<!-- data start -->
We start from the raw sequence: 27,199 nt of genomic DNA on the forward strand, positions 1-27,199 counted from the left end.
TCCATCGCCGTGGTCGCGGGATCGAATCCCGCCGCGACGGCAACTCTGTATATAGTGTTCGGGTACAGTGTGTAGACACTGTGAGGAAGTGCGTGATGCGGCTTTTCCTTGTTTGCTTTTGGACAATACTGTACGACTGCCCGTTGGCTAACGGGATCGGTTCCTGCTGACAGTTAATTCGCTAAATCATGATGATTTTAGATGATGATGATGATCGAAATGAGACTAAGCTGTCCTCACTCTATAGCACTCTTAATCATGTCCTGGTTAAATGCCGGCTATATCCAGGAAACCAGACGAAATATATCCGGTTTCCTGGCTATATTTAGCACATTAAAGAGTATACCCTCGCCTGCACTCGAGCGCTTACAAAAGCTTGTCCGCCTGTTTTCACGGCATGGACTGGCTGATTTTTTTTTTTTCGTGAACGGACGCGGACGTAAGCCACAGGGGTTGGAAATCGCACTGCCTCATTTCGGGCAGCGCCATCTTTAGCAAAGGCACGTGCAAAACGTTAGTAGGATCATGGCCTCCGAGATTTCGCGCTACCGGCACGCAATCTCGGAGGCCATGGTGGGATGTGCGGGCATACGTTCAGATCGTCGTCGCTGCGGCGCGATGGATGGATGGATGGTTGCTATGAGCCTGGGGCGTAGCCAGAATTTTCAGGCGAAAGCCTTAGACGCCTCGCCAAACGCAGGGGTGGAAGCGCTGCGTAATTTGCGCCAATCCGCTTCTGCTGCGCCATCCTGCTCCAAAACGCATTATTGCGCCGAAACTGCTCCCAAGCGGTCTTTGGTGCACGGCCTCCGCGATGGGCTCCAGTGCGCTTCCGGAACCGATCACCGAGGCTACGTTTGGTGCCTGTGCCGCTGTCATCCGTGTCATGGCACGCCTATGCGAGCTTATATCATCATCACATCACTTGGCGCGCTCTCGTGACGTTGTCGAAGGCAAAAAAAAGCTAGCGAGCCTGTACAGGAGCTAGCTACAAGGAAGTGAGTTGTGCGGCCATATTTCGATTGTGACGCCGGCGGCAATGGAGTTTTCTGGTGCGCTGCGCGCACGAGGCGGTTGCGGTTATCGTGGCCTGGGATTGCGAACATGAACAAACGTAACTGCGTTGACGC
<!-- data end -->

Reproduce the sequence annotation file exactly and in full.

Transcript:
We start from the raw sequence: 27,199 nt of genomic DNA on the forward strand, positions 1-27,199 counted from the left end.
TCCATCGCCGTGGTCGCGGGATCGAATCCCGCCGCGACGGCAACTCTGTATATAGTGTTCGGGTACAGTGTGTAGACACTGTGAGGAAGTGCGTGATGCGGCTTTTCCTTGTTTGCTTTTGGACAATACTGTACGACTGCCCGTTGGCTAACGGGATCGGTTCCTGCTGACAGTTAATTCGCTAAATCATGATGATTTTAGATGATGATGATGATCGAAATGAGACTAAGCTGTCCTCACTCTATAGCACTCTTAATCATGTCCTGGTTAAATGCCGGCTATATCCAGGAAACCAGACGAAATATATCCGGTTTCCTGGCTATATTTAGCACATTAAAGAGTATACCCTCGCCTGCACTCGAGCGCTTACAAAAGCTTGTCCGCCTGTTTTCACGGCATGGACTGGCTGATTTTTTTTTTTTCGTGAACGGACGCGGACGTAAGCCACAGGGGTTGGAAATCGCACTGCCTCATTTCGGGCAGCGCCATCTTTAGCAAAGGCACGTGCAAAACGTTAGTAGGATCATGGCCTCCGAGATTTCGCGCTACCGGCACGCAATCTCGGAGGCCATGGTGGGATGTGCGGGCATACGTTCAGATCGTCGTCGCTGCGGCGCGATGGATGGATGGATGGTTGCTATGAGCCTGGGGCGTAGCCAGAATTTTCAGGCGAAAGCCTTAGACGCCTCGCCAAACGCAGGGGTGGAAGCGCTGCGTAATTTGCGCCAATCCGCTTCTGCTGCGCCATCCTGCTCCAAAACGCATTATTGCGCCGAAACTGCTCCCAAGCGGTCTTTGGTGCACGGCCTCCGCGATGGGCTCCAGTGCGCTTCCGGAACCGATCACCGAGGCTACGTTTGGTGCCTGTGCCGCTGTCATCCGTGTCATGGCACGCCTATGCGAGCTTATATCATCATCACATCACTTGGCGCGCTCTCGTGACGTTGTCGAAGGCAAAAAAAAGCTAGCGAGCCTGTACAGGAGCTAGCTACAAGGAAGTGAGTTGTGCGGCCATATTTCGATTGTGACGCCGGCGGCAATGGAGTTTTCTGGTGCGCTGCGCGCACGAGGCGGTTGCGGTTATCGTGGCCTGGGATTGCGAACATGAACAAACGTAACTGCGTTGACGC